According to the non-Prasangika schools, arhats have not rid themselves of grasping for the true existence of all phenomena or of its habits. Nevertheless, they have achieved true stoppings of karma and its legacies. Thus, they agree with Hinayana that grasping for a solid identity of a person is what activates karmic legacies and that Hinayana arhats are rid of that grasping.

Gelug Prasangika and Karma Kagyu Prasangika assert that arhats cannot attain a true stopping of karma and its legacies with merely the nonconceptual cognition of the voidness of a solid identity of a person that is asserted in common by Hinayana and the non-Prasangika schools. For arhats actually to attain a true stopping of them, and thus nirvana, they need to gain a true stopping of grasping for the true inherent existence of all phenomena. Thus, they need nonconceptual cognition of the voidness of all phenomena as defined in Prasangika. Therefore, Gelug and Karma Kagyu Prasangika asserts that grasping for the true inherent existence of all phenomena is what activates karma and its legacies, and arhats have achieved a true stopping of them. Neveretheless, arhats have not rid themselves of the habits of karma nor of the habits of grasping for the true inherent existence of all phenomena. Therefore, they still experience the appearance-making of true inherent existence and they still experience limited awareness.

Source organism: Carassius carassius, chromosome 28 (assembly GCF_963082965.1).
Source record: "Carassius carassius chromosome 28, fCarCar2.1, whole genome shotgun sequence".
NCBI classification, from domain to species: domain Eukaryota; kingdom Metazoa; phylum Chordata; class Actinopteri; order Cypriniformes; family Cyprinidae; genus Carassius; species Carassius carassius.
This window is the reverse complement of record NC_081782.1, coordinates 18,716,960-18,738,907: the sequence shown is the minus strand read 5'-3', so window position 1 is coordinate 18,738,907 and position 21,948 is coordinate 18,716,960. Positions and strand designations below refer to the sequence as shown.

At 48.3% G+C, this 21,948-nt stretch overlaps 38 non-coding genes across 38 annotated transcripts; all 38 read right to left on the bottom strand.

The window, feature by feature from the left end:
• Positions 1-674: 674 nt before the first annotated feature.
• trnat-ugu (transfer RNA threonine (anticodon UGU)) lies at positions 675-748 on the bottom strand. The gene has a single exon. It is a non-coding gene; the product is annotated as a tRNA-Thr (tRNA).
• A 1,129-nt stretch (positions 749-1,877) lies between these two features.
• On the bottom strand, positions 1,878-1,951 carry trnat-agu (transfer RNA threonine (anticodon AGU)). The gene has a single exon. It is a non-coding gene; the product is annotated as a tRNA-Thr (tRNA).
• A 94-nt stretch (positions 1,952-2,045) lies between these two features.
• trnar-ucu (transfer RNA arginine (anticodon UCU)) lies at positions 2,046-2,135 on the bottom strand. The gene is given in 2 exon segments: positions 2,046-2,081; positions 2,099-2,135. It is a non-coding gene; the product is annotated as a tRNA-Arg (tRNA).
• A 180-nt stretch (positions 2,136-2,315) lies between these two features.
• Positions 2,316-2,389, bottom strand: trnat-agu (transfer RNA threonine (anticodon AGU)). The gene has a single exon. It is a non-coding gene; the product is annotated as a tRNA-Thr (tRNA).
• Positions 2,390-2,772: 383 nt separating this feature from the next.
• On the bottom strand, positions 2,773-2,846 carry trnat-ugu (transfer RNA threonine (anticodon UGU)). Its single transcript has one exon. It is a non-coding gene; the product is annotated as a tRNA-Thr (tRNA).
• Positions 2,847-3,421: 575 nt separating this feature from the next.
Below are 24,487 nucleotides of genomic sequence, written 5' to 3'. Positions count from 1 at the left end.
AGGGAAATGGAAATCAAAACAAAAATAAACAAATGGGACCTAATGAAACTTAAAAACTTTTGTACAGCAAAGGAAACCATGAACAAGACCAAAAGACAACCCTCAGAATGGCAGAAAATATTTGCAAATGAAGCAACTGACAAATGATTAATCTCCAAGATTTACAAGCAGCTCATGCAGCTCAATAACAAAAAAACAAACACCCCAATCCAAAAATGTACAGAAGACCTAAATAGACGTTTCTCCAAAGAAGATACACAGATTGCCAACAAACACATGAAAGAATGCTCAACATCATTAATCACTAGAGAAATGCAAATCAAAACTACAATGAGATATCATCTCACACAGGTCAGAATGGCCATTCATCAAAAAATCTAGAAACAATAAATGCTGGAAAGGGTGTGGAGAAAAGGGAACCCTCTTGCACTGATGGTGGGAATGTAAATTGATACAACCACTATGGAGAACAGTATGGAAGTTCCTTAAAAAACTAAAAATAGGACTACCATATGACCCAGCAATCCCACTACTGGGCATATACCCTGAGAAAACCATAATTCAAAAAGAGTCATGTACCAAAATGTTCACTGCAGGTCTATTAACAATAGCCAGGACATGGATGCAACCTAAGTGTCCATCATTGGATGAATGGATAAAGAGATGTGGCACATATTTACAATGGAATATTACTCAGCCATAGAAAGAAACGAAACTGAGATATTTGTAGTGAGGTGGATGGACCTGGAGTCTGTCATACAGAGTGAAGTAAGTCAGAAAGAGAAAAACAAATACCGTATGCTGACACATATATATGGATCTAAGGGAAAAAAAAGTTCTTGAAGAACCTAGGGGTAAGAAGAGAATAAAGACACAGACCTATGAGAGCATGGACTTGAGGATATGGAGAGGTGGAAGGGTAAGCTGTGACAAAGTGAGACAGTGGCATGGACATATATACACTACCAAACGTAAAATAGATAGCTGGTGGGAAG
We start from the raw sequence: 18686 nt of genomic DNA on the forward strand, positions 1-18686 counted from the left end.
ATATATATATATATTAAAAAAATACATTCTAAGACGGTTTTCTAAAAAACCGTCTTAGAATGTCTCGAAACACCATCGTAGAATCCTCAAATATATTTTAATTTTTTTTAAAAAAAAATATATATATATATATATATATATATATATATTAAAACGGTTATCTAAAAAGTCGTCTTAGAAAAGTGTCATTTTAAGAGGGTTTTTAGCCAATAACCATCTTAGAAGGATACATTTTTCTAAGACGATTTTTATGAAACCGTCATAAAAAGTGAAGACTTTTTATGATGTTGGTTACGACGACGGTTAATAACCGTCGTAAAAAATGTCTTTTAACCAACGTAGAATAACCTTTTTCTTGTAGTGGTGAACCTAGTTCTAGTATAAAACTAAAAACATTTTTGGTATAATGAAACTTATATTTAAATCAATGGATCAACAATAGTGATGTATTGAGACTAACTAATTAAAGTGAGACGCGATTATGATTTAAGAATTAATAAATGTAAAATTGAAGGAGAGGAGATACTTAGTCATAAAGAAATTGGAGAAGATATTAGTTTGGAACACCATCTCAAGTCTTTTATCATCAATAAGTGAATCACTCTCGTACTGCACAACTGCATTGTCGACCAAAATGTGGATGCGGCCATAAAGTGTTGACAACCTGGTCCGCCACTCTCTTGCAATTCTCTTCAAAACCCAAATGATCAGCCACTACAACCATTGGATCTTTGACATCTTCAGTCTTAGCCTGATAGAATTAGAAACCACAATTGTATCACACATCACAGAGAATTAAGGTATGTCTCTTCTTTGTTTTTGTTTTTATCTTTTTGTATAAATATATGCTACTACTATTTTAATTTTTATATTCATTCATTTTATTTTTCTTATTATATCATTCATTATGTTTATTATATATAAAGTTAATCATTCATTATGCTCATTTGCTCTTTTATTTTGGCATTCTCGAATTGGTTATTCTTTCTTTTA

Splitting the Sangha

Question: What happened to these various Hinayana schools? When they broke away from each other, was that a split of the sangha?

Alex: Forming separate schools with different assertions is not splitting the sangha, one of the heinous crimes, like killing an arhat, which has as its karmic results rebirth in the worst joyless realm (Avichi hell) in one's immediately following life. Splitting the sangha is like what Buddha's cousin Devadatta was trying to do when he said that Buddha was no good, forget about him and his teachings, and follow me. If monks and nuns consequently disrobe, give up their safe direction in the Three Gems, and follow such a person, that is a splitting of the sangha. On the other hand, to remain within the Buddhist fold, still acknowledging Buddha and the vinaya monastic discipline, but simply differing in interpretation of Buddha's teachings, or emphasizing a different aspect of Buddha's teachings, and going off as a separate community – doing merely that does not constitute splitting the sangha.